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Australia in its first recession in 29 years as March quarter GDP falls

By Quanjiao Wang (People's Daily Online)    17:28, June 03, 2020

Sydney, June 3 (People’s Daily Online) -- GDP figures released by the Australian Bureau of Statistics (ABS) on Wednesday show the Australian economy fell a seasonally adjusted 0.3 per cent in the March quarter 2020.

This makes it certain that Australia will suffer its first recession in 29 years, as the full impact of coronavirus-related shutdowns occurred during the current June quarter, according to Australian Broadcasting Corporation.

The last time Australia recorded two consecutive negative quarters for GDP was March and June 1991.

The Australian economy was impacted by a number of significant events this quarter, starting with bushfires and other natural disasters, followed by the outbreak of COVID-19 and the subsequent imposition of restrictions. The government responded with the introduction of economic stimulus and support packages.

Public demand contributed 0.3 percentage points to GDP, driven by a 1.8 per cent rise in government final consumption expenditure.

Private demand detracted 0.8 percentage points from GDP, driven primarily by a 1.1 per cent fall in household final consumption expenditure. Spending on services fell significantly, particularly where restrictions impacted most severely, such as air transport services, hotels, cafes and restaurants, recreation and culture. Spending on goods rose, most notably in food and pharmaceuticals, as households prepared for the introduction of restrictions.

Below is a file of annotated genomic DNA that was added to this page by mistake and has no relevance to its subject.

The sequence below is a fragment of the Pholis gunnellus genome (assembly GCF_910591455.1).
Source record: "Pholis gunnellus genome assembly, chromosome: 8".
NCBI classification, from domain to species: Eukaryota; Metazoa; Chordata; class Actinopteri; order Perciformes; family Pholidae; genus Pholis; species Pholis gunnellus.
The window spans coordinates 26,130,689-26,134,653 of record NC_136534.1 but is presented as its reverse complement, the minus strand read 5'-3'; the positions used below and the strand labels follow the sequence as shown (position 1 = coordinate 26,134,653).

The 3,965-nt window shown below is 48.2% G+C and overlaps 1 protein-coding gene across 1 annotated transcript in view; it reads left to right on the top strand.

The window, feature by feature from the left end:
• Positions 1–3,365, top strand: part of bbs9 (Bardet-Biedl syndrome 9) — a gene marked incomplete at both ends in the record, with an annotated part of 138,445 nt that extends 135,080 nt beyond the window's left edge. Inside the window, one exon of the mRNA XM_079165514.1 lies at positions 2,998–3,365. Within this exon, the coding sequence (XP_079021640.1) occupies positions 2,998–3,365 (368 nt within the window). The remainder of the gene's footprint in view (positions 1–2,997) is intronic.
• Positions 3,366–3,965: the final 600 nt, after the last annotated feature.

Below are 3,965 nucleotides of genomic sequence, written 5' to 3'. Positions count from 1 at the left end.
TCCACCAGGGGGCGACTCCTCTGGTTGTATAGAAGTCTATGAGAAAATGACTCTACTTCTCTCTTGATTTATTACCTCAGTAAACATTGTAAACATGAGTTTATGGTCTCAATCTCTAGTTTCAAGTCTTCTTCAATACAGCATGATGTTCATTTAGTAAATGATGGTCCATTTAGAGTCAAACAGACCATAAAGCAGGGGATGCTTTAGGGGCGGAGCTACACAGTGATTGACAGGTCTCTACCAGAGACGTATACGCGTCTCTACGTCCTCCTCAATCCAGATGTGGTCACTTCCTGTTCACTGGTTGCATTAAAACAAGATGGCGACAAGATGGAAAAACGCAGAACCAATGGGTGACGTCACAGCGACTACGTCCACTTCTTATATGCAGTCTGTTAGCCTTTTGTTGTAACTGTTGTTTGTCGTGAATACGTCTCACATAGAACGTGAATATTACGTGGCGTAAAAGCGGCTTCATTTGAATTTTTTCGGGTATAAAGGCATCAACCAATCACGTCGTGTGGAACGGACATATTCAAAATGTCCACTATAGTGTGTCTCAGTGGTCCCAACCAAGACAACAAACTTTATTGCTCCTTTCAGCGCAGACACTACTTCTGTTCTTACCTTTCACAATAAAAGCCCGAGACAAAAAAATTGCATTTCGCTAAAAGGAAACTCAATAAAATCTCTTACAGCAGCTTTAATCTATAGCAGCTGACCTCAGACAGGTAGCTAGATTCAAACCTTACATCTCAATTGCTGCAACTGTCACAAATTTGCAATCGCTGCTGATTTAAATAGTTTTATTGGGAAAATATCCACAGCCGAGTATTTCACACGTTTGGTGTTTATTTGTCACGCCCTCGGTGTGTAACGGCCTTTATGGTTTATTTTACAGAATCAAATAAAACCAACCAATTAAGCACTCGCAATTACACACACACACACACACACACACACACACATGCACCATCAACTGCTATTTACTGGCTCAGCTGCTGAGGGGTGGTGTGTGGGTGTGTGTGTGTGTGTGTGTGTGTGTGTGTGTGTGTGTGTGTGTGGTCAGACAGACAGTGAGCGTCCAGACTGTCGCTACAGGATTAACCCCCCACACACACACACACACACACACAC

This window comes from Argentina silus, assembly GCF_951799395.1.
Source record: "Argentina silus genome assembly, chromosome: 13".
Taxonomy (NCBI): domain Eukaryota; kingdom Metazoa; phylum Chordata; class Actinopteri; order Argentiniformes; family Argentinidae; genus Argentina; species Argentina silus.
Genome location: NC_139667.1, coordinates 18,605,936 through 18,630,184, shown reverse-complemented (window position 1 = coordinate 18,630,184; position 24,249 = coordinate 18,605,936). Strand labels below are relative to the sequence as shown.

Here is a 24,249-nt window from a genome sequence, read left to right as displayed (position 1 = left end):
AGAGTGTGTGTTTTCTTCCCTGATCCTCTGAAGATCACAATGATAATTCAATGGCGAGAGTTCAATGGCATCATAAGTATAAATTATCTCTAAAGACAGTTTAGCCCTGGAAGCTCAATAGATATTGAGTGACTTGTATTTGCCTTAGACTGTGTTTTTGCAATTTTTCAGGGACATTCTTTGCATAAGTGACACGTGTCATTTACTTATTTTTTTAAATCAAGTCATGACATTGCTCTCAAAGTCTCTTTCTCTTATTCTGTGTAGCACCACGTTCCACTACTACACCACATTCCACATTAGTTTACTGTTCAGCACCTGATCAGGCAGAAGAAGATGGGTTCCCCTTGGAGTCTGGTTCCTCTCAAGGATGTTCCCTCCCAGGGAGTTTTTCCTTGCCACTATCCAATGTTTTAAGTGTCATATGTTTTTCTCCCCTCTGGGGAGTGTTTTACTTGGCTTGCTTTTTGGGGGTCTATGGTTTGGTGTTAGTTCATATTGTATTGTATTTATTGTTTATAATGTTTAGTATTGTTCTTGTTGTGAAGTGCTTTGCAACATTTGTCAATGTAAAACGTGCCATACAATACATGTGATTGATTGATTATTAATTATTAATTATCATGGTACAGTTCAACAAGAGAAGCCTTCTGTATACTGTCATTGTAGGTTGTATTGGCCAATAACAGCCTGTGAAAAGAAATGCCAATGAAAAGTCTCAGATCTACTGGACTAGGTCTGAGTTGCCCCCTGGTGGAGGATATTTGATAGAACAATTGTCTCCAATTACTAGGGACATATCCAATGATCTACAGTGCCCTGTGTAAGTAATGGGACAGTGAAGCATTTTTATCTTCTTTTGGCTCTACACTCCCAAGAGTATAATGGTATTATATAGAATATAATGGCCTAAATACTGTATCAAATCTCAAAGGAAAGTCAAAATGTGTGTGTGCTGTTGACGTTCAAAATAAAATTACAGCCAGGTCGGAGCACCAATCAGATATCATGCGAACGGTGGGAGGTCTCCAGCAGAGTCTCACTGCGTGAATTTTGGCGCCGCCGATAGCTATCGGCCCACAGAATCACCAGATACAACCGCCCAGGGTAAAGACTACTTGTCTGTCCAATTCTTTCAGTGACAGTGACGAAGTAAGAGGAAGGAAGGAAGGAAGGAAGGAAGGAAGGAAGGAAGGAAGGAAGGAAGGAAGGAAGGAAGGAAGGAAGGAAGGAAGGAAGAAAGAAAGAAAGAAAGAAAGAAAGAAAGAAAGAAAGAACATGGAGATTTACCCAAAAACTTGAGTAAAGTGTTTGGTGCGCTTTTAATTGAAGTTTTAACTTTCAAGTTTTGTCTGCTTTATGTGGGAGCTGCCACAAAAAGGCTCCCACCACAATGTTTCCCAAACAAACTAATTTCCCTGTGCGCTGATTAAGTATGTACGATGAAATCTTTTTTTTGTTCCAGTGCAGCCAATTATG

Treasurer Josh Frydenberg said, "Treasury were contemplating a fall in GDP of more than 20 per cent in the June quarter. This was the economists' version of Armageddon."

"Seen in this context, the fact that the Australian economy only contracted by 0.3 per cent shows the Australian economy's remarkable resilience”, he added.

Chief Economist for the ABS, Bruce Hockman, said: “This was the slowest through-the-year growth since September 2009 when Australia was in the midst of the Global Financial Crisis and captures just the beginning of the expected economic effects of COVID-19.” 

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